We’re getting in the Halloween mood with this WORK OF THE WEEK!
Not quite a tale of grave robbery – but also not far off – these fragments of a carved (wooden) Female Skeleton tell us about the study of anatomy in Cork two centuries ago!
In 1840, artist and antiquary George Petrie noted that these were among the first carvings made by John Hogan (1800-1858) after Sir Thomas Deane ‘provided him with the chisels.’
One of the first students of the Cork School of Art (now CIT Crawford College of Art & Design), Hogan also took lessons at the School of Anatomy – alongside fellow artist Daniel Maclise – close to his family home on Cove Street in the city’s South Parish. The young sculptor carved this, and a male skeleton, for its founder Dr John Woodroffe (1781-1859) in 1819 or 1820, as the use of real human remains was restricted by law.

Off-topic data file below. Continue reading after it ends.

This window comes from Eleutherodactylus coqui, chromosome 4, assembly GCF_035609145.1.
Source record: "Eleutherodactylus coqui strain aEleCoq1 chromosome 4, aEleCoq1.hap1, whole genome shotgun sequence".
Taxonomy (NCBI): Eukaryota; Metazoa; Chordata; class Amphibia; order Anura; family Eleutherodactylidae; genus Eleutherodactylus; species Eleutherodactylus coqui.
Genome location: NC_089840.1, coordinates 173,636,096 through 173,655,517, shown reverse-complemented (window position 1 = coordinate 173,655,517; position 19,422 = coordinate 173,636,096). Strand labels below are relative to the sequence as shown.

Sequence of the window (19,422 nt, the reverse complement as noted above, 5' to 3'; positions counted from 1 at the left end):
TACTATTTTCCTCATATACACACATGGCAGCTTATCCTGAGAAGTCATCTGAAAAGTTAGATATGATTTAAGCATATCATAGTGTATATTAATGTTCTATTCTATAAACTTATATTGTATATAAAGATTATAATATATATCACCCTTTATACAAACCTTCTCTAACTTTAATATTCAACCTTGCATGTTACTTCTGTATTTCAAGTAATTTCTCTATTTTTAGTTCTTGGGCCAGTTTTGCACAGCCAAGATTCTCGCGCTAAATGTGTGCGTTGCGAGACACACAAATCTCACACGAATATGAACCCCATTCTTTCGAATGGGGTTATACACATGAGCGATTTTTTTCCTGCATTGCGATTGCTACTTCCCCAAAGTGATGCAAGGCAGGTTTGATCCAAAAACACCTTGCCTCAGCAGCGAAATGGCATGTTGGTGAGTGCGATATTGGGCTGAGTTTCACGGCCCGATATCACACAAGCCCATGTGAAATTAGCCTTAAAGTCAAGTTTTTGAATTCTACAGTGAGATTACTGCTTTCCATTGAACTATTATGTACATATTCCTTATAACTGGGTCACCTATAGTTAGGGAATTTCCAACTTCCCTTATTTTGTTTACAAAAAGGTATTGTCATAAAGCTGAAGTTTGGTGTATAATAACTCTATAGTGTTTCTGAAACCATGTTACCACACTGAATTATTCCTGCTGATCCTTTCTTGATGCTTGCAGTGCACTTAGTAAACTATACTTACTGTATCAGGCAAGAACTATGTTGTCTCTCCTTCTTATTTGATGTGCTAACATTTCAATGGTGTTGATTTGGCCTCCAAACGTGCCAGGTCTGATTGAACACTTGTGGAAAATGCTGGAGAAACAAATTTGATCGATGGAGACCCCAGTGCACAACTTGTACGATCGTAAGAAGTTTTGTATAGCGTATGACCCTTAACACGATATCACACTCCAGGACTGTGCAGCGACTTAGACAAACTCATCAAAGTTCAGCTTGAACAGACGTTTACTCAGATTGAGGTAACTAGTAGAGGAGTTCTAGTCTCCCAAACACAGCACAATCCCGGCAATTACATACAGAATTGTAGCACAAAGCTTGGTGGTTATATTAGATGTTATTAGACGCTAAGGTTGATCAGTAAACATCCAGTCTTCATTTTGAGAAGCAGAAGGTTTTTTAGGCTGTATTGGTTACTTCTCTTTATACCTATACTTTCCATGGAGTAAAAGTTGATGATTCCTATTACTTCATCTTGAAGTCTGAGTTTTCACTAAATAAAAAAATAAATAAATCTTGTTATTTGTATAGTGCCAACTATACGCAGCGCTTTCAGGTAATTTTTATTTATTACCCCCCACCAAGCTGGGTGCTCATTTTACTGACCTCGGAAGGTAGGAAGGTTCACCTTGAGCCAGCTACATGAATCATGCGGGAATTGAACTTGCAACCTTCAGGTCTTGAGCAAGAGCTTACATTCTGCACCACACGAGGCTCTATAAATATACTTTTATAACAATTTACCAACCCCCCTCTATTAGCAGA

Grave robbing to facilitate anatomical study was a reality of the early nineteenth century but – understandably – was met with public suspicion and fear. Accounts exist of such practice in Cork during Hogan’s own youth and, therefore, his carved pinewood skeleton functions as a reputable alternative!
Once fully articulated with copper nails and hinges, our life-size Female Skeleton, as Michael Hanna has noted, bears a strong resemblance to ‘the Cove Street bones’, human remains that were excavated by the Department of Archaeology, University College Cork in 1980.
Despite this colourful background, Hogan’s anatomical studies (skeletal and muscular) remain an extraordinary legacy and were left in our care by William Horatio Crawford (1812-1888). ‘For a young man,’ as art historian John Turpin (National College of Art and Design) has noted, ‘these studies are remarkable for their accuracy of observation and fluent command of the techniques of carving in wood.’
Female Skeleton including Skull (c.1819/20) by John Hogan is displayed in a cabinet close to the elevator on Floor 1.
N.B. Last entry is 15 minutes before closing
Thursday until 8.00pm
Sundays and Bank Holidays
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